Anti-depressants make prawns and mussels change colour, grow larger, and reproduce more

Scientists warn that minuscule concentrations of drugs including Prozac can affect aquatic wildlife

Anti-depressant drugs are affecting aquatic wildlife, including crustaceans and molluscs, by making them change colour, grow larger, and reproduce more, according to a new study.

Research suggests that commonly prescribed anti-depressants, like Pozac and Sertraline, are being passed from by patients into waterways via wastewater treatment plants, or when drugs are dumped. 

Scientists warn that lower than expected concentrations of the drugs in water affect the behaviour and biological make-up of the creatures, and in some cases, a lower concentration affected them more than a higher dose.

Dr Alex Ford, a marine biologist from the University of Portsmouth who has led the research published in the journal 'Aquatic Toxicology', said: “There is a staggering list of prescription drugs passed from humans to wastewater treatment plants and into receiving streams, estuaries, or oceans by direct consumption, metabolism, and excretion or by toilet flushing of old prescriptions.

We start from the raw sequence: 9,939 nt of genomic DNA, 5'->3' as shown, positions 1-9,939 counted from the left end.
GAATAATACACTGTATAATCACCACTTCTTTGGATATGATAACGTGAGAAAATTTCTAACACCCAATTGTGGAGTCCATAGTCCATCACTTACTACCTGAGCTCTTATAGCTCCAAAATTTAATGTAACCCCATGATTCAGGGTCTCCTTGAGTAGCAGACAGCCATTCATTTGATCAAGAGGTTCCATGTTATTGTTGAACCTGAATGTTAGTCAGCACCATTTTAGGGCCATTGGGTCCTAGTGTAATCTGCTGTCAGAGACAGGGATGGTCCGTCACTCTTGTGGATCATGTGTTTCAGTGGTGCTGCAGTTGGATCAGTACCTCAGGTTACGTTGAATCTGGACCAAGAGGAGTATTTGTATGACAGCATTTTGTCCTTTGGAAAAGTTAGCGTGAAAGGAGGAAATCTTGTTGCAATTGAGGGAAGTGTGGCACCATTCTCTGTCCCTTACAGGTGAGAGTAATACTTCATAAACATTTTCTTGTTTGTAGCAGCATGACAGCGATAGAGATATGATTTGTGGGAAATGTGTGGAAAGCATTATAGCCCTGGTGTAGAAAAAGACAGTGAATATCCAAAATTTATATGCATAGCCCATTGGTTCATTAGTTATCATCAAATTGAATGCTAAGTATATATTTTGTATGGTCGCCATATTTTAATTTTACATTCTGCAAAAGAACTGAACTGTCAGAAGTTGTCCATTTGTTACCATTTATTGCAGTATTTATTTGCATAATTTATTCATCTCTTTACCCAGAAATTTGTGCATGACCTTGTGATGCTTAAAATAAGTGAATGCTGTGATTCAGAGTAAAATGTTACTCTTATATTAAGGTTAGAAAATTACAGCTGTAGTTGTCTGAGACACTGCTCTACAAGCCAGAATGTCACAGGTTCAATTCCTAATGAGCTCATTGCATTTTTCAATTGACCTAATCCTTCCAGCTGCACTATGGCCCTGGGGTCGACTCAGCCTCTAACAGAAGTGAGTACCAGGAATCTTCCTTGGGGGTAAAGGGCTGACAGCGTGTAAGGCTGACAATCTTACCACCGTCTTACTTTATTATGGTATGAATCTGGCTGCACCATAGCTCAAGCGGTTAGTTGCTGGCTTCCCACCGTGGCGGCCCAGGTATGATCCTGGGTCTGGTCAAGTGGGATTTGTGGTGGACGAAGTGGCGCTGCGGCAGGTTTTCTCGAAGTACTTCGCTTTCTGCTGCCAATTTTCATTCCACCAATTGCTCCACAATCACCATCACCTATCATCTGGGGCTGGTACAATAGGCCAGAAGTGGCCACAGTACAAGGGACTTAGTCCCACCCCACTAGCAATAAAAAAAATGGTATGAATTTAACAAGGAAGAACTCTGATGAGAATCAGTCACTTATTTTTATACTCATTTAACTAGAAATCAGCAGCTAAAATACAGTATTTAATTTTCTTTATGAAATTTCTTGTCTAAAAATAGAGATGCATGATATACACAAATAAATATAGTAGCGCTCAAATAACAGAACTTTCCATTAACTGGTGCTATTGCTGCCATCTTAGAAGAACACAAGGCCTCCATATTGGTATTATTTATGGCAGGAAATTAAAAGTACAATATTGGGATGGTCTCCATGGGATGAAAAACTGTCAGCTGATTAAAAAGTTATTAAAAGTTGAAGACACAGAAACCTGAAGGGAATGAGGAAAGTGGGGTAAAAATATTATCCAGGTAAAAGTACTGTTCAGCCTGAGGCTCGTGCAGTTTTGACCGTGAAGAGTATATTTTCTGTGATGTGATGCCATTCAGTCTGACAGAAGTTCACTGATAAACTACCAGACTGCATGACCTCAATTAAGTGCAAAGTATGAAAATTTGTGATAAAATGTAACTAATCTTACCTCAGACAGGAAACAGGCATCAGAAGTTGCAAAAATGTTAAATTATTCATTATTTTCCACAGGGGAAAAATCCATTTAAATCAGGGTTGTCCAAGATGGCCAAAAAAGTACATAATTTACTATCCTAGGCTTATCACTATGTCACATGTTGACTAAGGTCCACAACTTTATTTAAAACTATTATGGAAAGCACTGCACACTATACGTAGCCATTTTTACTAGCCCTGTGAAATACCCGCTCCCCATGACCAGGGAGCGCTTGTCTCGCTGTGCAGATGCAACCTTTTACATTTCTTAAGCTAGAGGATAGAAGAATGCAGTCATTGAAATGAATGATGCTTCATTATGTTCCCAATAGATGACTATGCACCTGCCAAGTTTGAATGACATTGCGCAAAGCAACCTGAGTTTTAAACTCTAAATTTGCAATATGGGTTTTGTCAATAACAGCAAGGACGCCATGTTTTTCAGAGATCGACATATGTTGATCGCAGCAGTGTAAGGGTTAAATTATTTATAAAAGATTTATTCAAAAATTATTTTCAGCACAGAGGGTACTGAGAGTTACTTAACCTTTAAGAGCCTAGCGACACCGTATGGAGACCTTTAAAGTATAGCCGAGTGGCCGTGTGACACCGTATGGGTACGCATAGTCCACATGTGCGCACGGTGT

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"Marine invertebrates such as amphipod shrimp become more active and increase their speed of movement while freshwater snails display altered reproduction and some lose their ability to attach to surfaces.

“Some bivalve species, such as zebra mussels, were induced to spawn when exposed to antidepressants.

"In many invertebrates, serotonin controls the release of certain pigments, causing the creature to change colour and recent studies have shown that antidepressants can alter colour changes in cuttlefish. The drugs can also affect growth, feeding and metabolism," he explained.

"What we now know is they can be affected by exceedingly small amounts, as little as one nanogramme per litre - like dropping a few grains of the compound in an Olympic size swimming pool," he added.

He also expressed his concern that although the concentrations are very small in rivers and estuaries, an increasing number of studies show " incredibly small concentrations can dramatically alter the biology of the organisms they come in contact with."

Dr Ford said that the release of human pharmaceuticals into aquatic ecosystems is an environmental problem we should consider seriously.

"This is despite the fact that reports indicate these types of drugs take up only 4 per cent of the known pharmaceuticals detected in the environment," he warned.

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